Sears ends HDTV agreement with Brillian - East Valley Tribune: Business

Sears ends HDTV agreement with Brillian

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Posted: Monday, September 20, 2004 8:43 pm | Updated: 5:25 pm, Thu Oct 6, 2011.

Brillian Corp., a fledging Tempe-based developer of high definition televisions, suffered a second major setback in its quest to bring new HDTV technology to consumers when Sears Roebuck & Co. ended a $6 million agreement to purchase the company's rear-projection TVs.

Following the announcement Monday, Brillian shares plunged more than 37 percent to hit a 52-week low. Sears had committed to buy a minimum of 1,500 of the 65-inch HDTVs over one year, with each unit having a retail price of about $8,000.

Sears spokesman Bill Masterson confirmed the termination of the agreement, but he declined to comment on the reasons.

Brillian chief financial officer Wayne Pratt said Sears' decision was related to production problems with the HDTVs, which use a revolutionary technology called Liquid Crystal on Silicon to produce an ultra-sharp picture.

On Sept. 9, Brillian said it was experiencing difficulty obtaining light engines, a key component inside the TVs, from subcontractor JDS Uniphase. As a result, Brillian suspended production of the units until early October, when more light engines are expected to be available. Despite the loss of its largest retail partner, Pratt said Brillian is proceeding with plans to ramp up production in the fourth quarter because the company is confident other distributors will be found.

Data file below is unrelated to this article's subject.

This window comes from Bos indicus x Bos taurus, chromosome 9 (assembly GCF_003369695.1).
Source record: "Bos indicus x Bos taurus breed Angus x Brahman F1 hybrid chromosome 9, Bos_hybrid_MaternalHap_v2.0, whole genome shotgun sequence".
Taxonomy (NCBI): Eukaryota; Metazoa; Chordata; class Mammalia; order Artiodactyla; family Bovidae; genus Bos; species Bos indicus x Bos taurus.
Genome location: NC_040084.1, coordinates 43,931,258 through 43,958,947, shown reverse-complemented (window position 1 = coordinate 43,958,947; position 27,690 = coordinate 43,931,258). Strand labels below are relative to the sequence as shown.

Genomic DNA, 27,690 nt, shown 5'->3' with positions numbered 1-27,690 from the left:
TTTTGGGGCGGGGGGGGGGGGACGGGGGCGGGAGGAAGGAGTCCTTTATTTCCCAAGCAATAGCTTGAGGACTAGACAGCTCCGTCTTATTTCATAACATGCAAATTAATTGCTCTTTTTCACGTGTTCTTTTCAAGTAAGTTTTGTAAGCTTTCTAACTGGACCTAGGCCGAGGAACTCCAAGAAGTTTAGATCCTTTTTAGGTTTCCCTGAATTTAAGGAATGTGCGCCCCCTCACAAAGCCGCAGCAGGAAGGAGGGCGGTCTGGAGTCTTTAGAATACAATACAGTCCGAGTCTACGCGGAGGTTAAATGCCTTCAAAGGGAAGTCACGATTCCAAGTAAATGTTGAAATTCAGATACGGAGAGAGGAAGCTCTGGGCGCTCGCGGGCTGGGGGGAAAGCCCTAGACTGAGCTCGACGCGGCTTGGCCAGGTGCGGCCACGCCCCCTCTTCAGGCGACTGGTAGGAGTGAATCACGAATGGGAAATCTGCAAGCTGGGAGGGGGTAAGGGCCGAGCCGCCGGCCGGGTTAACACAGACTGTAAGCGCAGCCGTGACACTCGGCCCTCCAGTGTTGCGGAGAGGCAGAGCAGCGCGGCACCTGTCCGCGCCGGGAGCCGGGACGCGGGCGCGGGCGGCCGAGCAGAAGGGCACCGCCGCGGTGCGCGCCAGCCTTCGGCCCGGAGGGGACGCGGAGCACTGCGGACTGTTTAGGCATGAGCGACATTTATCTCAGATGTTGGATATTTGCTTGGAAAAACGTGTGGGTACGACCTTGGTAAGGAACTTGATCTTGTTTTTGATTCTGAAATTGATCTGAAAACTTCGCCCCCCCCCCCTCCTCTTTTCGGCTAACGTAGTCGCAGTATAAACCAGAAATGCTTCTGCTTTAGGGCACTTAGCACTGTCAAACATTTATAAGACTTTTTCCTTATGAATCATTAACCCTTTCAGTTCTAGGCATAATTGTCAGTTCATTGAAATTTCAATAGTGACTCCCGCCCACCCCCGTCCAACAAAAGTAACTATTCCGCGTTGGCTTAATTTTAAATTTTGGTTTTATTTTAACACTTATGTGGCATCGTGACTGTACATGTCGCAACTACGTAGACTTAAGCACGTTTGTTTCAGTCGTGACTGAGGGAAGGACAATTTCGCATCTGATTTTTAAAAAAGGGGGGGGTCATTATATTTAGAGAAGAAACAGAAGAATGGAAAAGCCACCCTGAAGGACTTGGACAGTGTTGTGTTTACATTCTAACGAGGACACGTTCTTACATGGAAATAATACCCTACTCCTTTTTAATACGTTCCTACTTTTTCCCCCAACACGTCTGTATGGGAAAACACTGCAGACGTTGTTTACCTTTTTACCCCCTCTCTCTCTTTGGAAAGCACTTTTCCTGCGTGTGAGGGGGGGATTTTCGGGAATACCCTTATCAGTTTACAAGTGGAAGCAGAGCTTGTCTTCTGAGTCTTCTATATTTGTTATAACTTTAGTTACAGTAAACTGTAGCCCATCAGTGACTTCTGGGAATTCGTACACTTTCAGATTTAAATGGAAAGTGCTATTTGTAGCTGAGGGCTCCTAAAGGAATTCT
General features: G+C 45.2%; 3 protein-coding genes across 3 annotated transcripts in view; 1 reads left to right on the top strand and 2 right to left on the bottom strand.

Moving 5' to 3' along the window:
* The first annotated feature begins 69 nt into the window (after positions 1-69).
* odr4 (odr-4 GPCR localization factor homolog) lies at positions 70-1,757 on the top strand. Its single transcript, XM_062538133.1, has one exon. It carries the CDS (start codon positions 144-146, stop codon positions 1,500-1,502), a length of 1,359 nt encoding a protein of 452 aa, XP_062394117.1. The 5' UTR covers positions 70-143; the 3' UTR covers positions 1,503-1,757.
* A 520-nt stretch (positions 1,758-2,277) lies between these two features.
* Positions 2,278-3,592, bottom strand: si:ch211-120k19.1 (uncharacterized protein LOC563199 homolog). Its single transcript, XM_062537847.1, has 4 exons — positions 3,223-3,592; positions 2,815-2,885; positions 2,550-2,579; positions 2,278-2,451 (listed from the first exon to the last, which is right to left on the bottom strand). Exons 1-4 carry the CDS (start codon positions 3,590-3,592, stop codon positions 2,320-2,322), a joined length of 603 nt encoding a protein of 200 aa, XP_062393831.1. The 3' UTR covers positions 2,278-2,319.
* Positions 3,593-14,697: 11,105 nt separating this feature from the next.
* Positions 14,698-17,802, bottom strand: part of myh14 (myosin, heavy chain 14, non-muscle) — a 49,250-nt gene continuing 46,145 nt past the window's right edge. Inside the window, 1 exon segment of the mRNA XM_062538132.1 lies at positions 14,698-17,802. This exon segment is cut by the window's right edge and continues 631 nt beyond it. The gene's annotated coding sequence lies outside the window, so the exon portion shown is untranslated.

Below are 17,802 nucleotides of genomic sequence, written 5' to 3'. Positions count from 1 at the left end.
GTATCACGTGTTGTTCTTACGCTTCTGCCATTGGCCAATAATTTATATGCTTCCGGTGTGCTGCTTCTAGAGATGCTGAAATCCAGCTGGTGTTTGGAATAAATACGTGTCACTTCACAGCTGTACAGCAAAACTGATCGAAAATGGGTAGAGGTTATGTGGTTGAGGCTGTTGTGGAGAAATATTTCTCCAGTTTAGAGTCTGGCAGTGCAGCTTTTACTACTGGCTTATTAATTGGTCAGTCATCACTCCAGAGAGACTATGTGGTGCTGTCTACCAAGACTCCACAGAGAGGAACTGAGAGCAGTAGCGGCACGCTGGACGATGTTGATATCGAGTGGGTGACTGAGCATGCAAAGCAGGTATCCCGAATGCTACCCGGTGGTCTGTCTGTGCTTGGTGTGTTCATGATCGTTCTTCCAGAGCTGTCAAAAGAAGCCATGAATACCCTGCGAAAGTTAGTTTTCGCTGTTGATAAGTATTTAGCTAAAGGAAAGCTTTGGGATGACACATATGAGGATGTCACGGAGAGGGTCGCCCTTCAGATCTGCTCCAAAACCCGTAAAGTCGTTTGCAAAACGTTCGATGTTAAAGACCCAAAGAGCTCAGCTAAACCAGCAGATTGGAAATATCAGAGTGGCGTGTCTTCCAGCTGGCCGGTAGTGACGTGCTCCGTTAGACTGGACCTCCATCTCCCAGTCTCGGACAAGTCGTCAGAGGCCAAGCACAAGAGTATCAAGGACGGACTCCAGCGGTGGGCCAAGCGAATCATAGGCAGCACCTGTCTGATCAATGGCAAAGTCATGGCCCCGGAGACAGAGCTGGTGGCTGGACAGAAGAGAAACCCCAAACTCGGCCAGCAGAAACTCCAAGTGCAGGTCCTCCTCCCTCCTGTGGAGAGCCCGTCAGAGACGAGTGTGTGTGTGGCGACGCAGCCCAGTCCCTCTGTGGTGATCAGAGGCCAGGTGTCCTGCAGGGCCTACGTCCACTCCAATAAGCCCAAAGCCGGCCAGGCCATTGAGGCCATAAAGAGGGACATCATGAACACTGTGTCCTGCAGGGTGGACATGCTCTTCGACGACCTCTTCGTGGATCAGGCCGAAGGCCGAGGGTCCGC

The situation will mean more units will be available to Jerry's Audio-Video stores and other electronics stores in the Valley that are interested in selling the product, he said. “We have a wholesaler in town who supplies Jerry's and other retail stores, and they had indicated they wanted more volume than we could have given them (because of the agreement to supply Sears). Now we are going back to them to determine just what volume they would like,” Pratt said.

President Vincent Sollitto Jr. said Brillian also is stepping up discussions with other national distribution channels.

The company's shares dropped $2.65, or 37.8 percent, to close at $4.35 Monday on the Nasdaq stock market.

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